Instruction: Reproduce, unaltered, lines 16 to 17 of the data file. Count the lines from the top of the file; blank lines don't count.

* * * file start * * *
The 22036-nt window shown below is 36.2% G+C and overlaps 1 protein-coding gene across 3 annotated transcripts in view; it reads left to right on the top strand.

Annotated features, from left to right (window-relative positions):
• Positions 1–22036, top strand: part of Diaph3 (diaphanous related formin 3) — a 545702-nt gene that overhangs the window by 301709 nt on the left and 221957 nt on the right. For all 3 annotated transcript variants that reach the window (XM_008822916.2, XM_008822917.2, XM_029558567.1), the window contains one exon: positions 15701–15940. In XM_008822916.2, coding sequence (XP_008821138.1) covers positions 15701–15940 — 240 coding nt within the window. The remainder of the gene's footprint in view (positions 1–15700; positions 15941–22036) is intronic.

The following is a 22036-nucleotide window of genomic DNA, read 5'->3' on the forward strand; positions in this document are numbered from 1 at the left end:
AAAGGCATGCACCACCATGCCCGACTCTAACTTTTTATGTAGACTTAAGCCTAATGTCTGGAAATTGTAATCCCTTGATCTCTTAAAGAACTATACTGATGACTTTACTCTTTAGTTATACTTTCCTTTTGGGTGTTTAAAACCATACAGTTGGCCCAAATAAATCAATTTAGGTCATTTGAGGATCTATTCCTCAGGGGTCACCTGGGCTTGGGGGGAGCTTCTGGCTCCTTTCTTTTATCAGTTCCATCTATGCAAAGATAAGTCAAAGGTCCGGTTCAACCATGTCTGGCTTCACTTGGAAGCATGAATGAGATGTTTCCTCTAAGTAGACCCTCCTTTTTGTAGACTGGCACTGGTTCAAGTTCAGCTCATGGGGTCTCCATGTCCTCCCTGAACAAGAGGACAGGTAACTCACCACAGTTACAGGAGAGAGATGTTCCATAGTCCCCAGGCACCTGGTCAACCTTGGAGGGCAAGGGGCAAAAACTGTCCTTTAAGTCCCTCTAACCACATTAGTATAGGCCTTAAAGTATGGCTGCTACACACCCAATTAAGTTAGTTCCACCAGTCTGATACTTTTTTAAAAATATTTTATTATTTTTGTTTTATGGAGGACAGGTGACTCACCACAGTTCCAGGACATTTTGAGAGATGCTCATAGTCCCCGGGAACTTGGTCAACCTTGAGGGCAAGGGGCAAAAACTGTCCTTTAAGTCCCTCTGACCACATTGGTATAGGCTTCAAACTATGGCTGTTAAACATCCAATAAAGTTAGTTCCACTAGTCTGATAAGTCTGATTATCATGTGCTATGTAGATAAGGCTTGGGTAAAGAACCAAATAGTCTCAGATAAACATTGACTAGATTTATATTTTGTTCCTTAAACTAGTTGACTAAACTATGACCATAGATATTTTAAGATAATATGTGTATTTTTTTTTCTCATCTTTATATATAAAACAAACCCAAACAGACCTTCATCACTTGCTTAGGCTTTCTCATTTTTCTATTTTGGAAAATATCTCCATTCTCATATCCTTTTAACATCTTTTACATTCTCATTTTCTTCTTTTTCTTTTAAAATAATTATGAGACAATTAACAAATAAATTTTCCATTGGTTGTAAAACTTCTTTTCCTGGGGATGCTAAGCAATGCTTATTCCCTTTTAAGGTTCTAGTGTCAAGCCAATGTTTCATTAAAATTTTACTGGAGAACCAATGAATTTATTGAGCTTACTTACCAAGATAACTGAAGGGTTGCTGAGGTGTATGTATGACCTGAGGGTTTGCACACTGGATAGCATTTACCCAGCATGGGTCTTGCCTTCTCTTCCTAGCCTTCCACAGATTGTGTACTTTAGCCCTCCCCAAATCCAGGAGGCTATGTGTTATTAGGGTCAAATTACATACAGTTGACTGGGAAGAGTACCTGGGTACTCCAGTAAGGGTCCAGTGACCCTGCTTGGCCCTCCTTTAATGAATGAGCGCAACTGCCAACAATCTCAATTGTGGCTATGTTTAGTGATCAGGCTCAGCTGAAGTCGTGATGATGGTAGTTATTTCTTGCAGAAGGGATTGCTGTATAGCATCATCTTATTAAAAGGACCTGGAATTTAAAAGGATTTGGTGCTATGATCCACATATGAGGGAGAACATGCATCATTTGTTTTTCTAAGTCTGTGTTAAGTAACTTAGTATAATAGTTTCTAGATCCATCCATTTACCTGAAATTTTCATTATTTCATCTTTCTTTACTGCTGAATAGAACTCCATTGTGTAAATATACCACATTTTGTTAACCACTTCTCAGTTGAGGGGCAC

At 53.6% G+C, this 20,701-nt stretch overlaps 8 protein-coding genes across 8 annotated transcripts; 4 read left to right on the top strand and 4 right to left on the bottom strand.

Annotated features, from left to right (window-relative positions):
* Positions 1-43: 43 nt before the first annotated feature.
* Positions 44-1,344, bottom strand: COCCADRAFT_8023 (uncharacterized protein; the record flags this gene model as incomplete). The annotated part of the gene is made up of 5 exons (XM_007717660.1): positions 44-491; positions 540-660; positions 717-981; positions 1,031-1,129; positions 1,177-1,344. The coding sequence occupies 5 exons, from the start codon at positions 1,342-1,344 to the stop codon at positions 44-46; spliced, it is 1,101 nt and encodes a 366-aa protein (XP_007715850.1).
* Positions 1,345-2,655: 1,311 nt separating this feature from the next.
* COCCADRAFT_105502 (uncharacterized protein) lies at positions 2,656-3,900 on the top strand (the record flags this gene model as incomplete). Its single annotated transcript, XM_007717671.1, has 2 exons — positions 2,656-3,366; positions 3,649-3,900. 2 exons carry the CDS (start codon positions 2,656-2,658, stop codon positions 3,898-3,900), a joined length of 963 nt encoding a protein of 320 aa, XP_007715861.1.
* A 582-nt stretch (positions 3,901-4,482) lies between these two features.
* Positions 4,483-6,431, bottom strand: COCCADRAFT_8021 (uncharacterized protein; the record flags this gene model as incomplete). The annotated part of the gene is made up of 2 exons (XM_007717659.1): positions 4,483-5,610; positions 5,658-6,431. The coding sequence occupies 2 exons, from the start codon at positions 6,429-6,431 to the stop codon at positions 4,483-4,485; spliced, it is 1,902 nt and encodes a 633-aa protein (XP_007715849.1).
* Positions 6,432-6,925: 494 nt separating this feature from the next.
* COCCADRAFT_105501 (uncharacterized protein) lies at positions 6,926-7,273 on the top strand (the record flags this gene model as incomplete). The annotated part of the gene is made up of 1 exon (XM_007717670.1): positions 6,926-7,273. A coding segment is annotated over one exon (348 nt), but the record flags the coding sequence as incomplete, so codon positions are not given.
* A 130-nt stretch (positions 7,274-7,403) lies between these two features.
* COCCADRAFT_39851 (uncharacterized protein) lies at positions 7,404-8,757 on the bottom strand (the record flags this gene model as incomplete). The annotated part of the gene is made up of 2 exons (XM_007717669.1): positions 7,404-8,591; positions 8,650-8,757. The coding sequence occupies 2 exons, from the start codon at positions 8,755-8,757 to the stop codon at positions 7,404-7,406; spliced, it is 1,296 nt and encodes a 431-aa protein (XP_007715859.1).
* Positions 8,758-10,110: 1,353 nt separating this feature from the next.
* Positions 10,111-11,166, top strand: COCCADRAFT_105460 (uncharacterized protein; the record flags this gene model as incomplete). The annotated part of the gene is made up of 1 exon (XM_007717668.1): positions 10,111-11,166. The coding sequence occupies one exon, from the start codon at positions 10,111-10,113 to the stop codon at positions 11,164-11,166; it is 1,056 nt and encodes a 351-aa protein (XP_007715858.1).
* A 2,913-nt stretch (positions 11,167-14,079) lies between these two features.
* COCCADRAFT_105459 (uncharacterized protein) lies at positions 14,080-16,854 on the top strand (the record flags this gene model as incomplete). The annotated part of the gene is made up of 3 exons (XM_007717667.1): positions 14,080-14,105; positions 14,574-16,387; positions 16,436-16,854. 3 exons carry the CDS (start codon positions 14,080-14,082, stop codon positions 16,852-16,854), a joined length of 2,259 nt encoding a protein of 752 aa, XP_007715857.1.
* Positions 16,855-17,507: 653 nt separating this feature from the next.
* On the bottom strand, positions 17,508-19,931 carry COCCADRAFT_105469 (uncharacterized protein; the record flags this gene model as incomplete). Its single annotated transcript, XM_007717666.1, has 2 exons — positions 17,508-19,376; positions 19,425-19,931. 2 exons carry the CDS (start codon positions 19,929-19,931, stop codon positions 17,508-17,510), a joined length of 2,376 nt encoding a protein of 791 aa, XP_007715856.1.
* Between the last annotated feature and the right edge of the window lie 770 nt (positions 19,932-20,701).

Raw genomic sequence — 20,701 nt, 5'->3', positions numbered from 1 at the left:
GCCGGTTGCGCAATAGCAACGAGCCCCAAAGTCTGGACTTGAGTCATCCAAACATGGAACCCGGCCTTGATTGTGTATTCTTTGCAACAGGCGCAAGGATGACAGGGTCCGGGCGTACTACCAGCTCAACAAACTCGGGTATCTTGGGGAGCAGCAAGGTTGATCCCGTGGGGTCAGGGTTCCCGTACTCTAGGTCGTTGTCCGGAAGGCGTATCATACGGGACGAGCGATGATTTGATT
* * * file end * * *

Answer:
* A 130-nt stretch (positions 7,274-7,403) lies between these two features.
* COCCADRAFT_39851 (uncharacterized protein) lies at positions 7,404-8,757 on the bottom strand (the record flags this gene model as incomplete). The annotated part of the gene is made up of 2 exons (XM_007717669.1): positions 7,404-8,591; positions 8,650-8,757. The coding sequence occupies 2 exons, from the start codon at positions 8,755-8,757 to the stop codon at positions 7,404-7,406; spliced, it is 1,296 nt and encodes a 431-aa protein (XP_007715859.1).